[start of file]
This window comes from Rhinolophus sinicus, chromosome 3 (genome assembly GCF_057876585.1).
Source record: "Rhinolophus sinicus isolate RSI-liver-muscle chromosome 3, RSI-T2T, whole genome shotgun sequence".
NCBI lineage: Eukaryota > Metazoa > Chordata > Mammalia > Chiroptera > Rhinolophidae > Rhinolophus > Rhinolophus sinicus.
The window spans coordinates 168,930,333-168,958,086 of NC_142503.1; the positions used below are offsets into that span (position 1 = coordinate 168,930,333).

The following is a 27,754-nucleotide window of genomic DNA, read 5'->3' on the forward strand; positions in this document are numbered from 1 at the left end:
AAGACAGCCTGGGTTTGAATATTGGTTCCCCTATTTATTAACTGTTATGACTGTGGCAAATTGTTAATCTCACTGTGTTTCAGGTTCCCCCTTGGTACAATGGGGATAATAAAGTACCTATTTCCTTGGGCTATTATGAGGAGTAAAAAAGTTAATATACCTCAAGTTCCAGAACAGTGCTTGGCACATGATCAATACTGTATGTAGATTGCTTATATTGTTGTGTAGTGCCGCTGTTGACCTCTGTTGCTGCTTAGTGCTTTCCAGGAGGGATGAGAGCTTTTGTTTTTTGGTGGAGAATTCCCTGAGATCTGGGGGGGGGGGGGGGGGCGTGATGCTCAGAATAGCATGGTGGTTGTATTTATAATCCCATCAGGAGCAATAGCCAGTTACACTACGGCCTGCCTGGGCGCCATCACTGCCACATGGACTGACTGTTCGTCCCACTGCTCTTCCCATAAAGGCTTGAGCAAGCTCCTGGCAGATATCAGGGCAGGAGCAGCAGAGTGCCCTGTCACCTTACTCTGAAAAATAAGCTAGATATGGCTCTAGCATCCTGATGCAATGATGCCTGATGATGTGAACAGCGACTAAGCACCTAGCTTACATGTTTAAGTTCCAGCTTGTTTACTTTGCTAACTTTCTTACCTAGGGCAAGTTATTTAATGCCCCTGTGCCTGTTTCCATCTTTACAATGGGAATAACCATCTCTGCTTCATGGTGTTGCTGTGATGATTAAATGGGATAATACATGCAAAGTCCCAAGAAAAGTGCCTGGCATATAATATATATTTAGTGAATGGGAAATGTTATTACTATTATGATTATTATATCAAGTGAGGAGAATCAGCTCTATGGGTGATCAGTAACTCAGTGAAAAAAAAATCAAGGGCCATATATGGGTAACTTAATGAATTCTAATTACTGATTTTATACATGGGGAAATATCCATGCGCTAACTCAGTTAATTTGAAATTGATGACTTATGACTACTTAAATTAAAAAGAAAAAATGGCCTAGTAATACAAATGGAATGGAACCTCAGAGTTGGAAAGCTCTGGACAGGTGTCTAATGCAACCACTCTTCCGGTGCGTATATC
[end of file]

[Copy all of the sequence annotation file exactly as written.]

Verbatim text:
This window comes from Rhinolophus sinicus, chromosome 3 (genome assembly GCF_057876585.1).
Source record: "Rhinolophus sinicus isolate RSI-liver-muscle chromosome 3, RSI-T2T, whole genome shotgun sequence".
NCBI lineage: Eukaryota > Metazoa > Chordata > Mammalia > Chiroptera > Rhinolophidae > Rhinolophus > Rhinolophus sinicus.
The window spans coordinates 168,930,333-168,958,086 of NC_142503.1; the positions used below are offsets into that span (position 1 = coordinate 168,930,333).

The following is a 27,754-nucleotide window of genomic DNA, read 5'->3' on the forward strand; positions in this document are numbered from 1 at the left end:
AAGACAGCCTGGGTTTGAATATTGGTTCCCCTATTTATTAACTGTTATGACTGTGGCAAATTGTTAATCTCACTGTGTTTCAGGTTCCCCCTTGGTACAATGGGGATAATAAAGTACCTATTTCCTTGGGCTATTATGAGGAGTAAAAAAGTTAATATACCTCAAGTTCCAGAACAGTGCTTGGCACATGATCAATACTGTATGTAGATTGCTTATATTGTTGTGTAGTGCCGCTGTTGACCTCTGTTGCTGCTTAGTGCTTTCCAGGAGGGATGAGAGCTTTTGTTTTTTGGTGGAGAATTCCCTGAGATCTGGGGGGGGGGGGGGGGGCGTGATGCTCAGAATAGCATGGTGGTTGTATTTATAATCCCATCAGGAGCAATAGCCAGTTACACTACGGCCTGCCTGGGCGCCATCACTGCCACATGGACTGACTGTTCGTCCCACTGCTCTTCCCATAAAGGCTTGAGCAAGCTCCTGGCAGATATCAGGGCAGGAGCAGCAGAGTGCCCTGTCACCTTACTCTGAAAAATAAGCTAGATATGGCTCTAGCATCCTGATGCAATGATGCCTGATGATGTGAACAGCGACTAAGCACCTAGCTTACATGTTTAAGTTCCAGCTTGTTTACTTTGCTAACTTTCTTACCTAGGGCAAGTTATTTAATGCCCCTGTGCCTGTTTCCATCTTTACAATGGGAATAACCATCTCTGCTTCATGGTGTTGCTGTGATGATTAAATGGGATAATACATGCAAAGTCCCAAGAAAAGTGCCTGGCATATAATATATATTTAGTGAATGGGAAATGTTATTACTATTATGATTATTATATCAAGTGAGGAGAATCAGCTCTATGGGTGATCAGTAACTCAGTGAAAAAAAAATCAAGGGCCATATATGGGTAACTTAATGAATTCTAATTACTGATTTTATACATGGGGAAATATCCATGCGCTAACTCAGTTAATTTGAAATTGATGACTTATGACTACTTAAATTAAAAAGAAAAAATGGCCTAGTAATACAAATGGAATGGAACCTCAGAGTTGGAAAGCTCTGGACAGGTGTCTAATGCAACCACTCTTCCGGTGCGTATATC